There is a lot of hype about programming single cells by editing their genetic code, which in turn alters the dynamics of their regulatory or metabolic networks. However, using these engineered microbes in the real world is a very skeptical step, simply because we cannot predict exactly what can happen.
An alternative is to not edit the microbes themselves at all. Instead of building networks using enzymes inside the microbe, why not see a cell itself as a complex catalyst. A living cell converts some chemicals into others (environmental conditions apply).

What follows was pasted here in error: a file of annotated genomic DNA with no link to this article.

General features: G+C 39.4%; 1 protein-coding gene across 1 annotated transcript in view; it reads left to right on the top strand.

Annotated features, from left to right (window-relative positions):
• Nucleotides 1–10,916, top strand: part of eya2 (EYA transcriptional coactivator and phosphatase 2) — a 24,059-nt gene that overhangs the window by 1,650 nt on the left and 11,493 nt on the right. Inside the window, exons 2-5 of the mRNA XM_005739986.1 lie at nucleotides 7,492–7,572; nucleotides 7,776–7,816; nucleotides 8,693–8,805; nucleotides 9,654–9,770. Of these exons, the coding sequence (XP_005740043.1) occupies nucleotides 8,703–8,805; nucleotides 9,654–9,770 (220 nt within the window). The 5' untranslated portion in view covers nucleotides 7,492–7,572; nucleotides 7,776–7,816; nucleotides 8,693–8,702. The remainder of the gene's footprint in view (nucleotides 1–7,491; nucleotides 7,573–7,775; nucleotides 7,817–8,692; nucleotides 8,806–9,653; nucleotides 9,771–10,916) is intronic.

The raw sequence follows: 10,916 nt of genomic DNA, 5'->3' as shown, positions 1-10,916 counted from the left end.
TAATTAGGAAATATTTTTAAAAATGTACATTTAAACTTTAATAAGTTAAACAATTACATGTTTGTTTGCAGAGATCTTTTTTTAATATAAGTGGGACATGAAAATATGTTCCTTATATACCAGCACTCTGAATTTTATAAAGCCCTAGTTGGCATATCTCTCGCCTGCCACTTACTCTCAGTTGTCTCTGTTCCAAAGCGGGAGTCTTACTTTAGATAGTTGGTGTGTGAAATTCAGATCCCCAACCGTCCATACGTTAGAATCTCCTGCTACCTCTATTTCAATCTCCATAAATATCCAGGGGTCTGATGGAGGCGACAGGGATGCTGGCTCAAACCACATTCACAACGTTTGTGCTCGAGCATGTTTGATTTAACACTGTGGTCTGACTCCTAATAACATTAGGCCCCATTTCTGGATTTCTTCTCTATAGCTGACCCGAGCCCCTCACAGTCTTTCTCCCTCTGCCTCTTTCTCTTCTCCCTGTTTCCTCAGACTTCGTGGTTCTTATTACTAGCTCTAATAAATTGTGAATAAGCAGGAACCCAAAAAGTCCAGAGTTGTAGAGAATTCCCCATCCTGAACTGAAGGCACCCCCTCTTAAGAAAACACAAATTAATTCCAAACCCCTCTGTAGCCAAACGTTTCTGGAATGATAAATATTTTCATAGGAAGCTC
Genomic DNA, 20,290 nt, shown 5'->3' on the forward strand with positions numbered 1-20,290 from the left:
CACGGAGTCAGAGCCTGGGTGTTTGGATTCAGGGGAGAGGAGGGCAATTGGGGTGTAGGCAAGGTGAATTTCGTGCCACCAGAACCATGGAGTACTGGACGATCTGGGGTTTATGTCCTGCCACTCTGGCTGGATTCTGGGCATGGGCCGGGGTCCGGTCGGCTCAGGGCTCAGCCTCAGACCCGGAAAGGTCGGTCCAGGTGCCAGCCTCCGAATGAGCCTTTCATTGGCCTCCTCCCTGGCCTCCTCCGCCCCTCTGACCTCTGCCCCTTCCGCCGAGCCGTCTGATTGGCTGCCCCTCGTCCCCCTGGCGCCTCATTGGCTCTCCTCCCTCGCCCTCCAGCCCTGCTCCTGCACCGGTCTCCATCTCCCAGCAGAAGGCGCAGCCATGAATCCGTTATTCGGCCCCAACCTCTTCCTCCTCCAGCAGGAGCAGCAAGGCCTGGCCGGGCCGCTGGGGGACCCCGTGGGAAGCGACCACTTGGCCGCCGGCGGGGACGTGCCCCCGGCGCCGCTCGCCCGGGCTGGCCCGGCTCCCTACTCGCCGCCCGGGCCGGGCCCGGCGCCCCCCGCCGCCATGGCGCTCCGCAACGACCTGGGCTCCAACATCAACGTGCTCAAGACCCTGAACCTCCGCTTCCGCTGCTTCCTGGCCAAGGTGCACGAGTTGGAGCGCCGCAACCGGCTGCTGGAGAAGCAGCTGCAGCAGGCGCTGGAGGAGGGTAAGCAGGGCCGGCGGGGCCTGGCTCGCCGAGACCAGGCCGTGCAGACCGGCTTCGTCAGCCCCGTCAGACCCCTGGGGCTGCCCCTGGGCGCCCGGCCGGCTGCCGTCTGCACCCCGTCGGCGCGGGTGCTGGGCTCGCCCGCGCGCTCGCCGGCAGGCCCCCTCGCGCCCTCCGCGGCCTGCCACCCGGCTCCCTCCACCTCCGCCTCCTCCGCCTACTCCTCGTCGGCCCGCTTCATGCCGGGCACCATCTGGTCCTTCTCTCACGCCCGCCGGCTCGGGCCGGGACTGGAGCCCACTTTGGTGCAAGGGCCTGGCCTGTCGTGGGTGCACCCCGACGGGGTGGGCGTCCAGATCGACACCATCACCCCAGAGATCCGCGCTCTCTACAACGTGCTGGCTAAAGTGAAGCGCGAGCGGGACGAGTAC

Using microfluidics, it might be possible to completely characterize the "catalytic" profile of hundreds of microbial species, including bacteria, fungi, amoeba, algae, archaea. Then, build a "network" of different species such that the whole system is stable and performs some metabolic process that is of use to us, such as bio-remediation. This "engineered" network should be safer in the real world.